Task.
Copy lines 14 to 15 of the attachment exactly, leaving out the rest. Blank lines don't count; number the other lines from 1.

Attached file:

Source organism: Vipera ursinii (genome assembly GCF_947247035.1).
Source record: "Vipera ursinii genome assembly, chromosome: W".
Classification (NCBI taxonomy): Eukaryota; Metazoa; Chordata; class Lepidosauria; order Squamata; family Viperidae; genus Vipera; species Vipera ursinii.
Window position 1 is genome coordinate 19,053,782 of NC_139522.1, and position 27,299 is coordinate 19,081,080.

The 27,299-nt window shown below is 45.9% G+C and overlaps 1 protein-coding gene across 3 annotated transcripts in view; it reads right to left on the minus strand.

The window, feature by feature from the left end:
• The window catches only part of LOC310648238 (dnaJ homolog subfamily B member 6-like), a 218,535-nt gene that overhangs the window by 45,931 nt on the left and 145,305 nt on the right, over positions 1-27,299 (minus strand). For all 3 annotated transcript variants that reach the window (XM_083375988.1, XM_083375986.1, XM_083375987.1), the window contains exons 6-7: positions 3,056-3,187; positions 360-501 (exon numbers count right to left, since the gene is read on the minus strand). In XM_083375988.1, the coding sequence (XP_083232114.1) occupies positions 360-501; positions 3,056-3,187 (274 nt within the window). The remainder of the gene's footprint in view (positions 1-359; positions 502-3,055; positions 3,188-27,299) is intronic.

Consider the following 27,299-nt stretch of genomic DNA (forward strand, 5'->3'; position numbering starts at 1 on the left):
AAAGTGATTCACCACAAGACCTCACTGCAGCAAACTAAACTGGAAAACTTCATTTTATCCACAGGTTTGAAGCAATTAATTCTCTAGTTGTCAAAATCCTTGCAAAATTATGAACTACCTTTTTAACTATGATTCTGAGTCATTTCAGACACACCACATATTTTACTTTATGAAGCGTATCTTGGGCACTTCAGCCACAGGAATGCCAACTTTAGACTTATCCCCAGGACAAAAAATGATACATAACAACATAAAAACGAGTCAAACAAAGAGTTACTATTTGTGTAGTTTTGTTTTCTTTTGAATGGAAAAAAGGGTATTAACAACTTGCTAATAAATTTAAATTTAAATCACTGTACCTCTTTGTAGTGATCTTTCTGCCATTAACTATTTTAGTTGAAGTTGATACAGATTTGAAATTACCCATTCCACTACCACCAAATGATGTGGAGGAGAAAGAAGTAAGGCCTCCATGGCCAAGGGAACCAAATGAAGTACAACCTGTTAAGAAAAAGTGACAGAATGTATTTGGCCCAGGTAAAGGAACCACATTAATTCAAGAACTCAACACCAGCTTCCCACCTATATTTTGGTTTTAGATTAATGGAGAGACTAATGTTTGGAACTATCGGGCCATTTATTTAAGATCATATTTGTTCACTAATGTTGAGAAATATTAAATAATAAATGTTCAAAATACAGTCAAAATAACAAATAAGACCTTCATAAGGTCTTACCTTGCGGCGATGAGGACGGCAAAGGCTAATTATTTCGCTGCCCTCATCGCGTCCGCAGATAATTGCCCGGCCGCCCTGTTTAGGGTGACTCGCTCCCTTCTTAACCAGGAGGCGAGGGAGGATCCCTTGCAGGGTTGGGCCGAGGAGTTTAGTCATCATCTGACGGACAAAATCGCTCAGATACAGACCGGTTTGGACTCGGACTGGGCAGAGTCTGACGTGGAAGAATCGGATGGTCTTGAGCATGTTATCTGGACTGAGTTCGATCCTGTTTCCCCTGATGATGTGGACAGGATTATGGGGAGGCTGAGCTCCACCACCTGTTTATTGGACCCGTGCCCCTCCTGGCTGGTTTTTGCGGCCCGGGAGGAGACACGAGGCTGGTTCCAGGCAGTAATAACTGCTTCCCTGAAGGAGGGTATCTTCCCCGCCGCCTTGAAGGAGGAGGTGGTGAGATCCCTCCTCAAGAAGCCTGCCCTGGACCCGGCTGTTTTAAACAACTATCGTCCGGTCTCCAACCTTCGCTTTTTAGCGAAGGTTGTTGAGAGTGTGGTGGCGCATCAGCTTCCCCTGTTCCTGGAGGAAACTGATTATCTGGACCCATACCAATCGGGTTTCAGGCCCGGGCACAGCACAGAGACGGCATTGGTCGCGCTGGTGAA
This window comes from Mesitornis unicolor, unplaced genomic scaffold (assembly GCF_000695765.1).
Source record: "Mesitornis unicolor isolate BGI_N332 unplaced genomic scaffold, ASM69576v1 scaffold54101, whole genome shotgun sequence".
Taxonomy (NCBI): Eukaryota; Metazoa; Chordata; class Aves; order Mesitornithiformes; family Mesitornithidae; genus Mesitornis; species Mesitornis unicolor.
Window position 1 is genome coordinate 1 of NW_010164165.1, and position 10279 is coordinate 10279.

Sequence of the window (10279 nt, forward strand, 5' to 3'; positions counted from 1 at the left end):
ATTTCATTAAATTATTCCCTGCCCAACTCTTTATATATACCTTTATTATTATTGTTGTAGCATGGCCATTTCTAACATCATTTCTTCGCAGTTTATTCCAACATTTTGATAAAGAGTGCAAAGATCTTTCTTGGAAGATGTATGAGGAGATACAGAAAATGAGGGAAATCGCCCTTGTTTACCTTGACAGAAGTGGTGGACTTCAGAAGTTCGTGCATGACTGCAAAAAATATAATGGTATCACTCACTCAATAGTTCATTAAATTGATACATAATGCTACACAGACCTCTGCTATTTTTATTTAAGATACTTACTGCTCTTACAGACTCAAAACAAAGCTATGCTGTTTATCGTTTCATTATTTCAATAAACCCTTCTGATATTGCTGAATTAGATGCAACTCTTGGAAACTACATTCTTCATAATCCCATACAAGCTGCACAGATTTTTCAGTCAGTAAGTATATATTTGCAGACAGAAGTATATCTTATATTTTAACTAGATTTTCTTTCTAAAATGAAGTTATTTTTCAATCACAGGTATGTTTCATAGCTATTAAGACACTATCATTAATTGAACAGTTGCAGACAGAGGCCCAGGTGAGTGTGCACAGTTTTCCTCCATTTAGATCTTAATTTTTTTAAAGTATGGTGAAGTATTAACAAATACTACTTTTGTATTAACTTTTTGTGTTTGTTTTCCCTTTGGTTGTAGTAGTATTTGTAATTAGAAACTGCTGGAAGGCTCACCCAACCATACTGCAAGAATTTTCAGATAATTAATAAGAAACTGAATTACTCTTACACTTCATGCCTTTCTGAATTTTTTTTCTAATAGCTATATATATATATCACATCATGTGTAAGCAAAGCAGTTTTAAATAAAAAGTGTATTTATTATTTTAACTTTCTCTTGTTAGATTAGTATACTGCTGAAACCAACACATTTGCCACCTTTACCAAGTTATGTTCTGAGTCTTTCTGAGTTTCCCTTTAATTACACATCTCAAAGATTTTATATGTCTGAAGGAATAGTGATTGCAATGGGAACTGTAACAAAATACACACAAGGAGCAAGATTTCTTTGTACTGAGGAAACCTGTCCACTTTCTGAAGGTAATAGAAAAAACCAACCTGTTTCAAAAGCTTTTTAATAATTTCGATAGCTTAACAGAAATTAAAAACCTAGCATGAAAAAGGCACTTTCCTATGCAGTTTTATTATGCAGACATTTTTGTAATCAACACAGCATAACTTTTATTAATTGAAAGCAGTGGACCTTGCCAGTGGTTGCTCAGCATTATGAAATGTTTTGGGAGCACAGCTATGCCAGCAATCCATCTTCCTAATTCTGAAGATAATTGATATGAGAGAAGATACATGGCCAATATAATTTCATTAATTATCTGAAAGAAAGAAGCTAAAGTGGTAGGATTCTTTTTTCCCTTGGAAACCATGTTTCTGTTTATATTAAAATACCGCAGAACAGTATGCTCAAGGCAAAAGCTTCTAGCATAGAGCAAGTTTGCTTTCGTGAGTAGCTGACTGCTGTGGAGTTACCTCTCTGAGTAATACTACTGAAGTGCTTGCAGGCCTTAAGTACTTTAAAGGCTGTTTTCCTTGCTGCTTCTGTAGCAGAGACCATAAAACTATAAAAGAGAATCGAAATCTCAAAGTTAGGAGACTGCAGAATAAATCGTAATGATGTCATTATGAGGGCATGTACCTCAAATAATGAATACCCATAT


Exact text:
Sequence of the window (10279 nt, forward strand, 5' to 3'; positions counted from 1 at the left end):
ATTTCATTAAATTATTCCCTGCCCAACTCTTTATATATACCTTTATTATTATTGTTGTAGCATGGCCATTTCTAACATCATTTCTTCGCAGTTTATTCCAACATTTTGATAAAGAGTGCAAAGATCTTTCTTGGAAGATGTATGAGGAGATACAGAAAATGAGGGAAATCGCCCTTGTTTACCTTGACAGAAGTGGTGGACTTCAGAAGTTCGTGCATGACTGCAAAAAATATAATGGTATCACTCACTCAATAGTTCATTAAATTGATACATAATGCTACACAGACCTCTGCTATTTTTATTTAAGATACTTACTGCTCTTACAGACTCAAAACAAAGCTATGCTGTTTATCGTTTCATTATTTCAATAAACCCTTCTGATATTGCTGAATTAGATGCAACTCTTGGAAACTACATTCTTCATAATCCCATACAAGCTGCACAGATTTTTCAGTCAGTAAGTATATATTTGCAGACAGAAGTATATCTTATATTTTAACTAGATTTTCTTTCTAAAATGAAGTTATTTTTCAATCACAGGTATGTTTCATAGCTATTAAGACACTATCATTAATTGAACAGTTGCAGACAGAGGCCCAGGTGAGTGTGCACAGTTTTCCTCCATTTAGATCTTAATTTTTTTAAAGTATGGTGAAGTATTAACAAATACTACTTTTGTATTAACTTTTTGTGTTTGTTTTCCCTTTGGTTGTAGTAGTATTTGTAATTAGAAACTGCTGGAAGGCTCACCCAACCATACTGCAAGAATTTTCAGATAATTAATAAGAAACTGAATTACTCTTACACTTCATGCCTTTCTGAATTTTTTTTCTAATAGCTATATATATATATCACATCATGTGTAAGCAAAGCAGTTTTAAATAAAAAGTGTATTTATTATTTTAACTTTCTCTTGTTAGATTAGTATACTGCTGAAACCAACACATTTGCCACCTTTACCAAGTTATGTTCTGAGTCTTTCTGAGTTTCCCTTTAATTACACATCTCAAAGATTTTATATGTCTGAAGGAATAGTGATTGCAATGGGAACTGTAACAAAATACACACAAGGAGCAAGATTTCTTTGTACTGAGGAAACCTGTCCACTTTCTGAAGGTAATAGAAAAAACCAACCTGTTTCAAAAGCTTTTTAATAATTTCGATAGCTTAACAGAAATTAAAAACCTAGCATGAAAAAGGCACTTTCCTATGCAGTTTTATTATGCAGACATTTTTGTAATCAACACAGCATAACTTTTATTAATTGAAAGCAGTGGACCTTGCCAGTGGTTGCTCAGCATTATGAAATGTTTTGGGAGCACAGCTATGCCAGCAATCCATCTTCCTAATTCTGAAGATAATTGATATGAGAGAAGATACATGGCCAATATAATTTCATTAATTATCTGAAAGAAAGAAGCTAAAGTGGTAGGATTCTTTTTTCCCTTGGAAACCATGTTTCTGTTTATATTAAAATACCGCAGAACAGTATGCTCAAGGCAAAAGCTTCTAGCATAGAGCAAGTTTGCTTTCGTGAGTAGCTGACTGCTGTGGAGTTACCTCTCTGAGTAATACTACTGAAGTGCTTGCAGGCCTTAAGTACTTTAAAGGCTGTTTTCCTTGCTGCTTCTGTAGCAGAGACCATAAAACTATAAAAGAGAATCGAAATCTCAAAGTTAGGAGACTGCAGAATAAATCGTAATGATGTCATTATGAGGGCATGTACCTCAAATAATGAATACCCATAT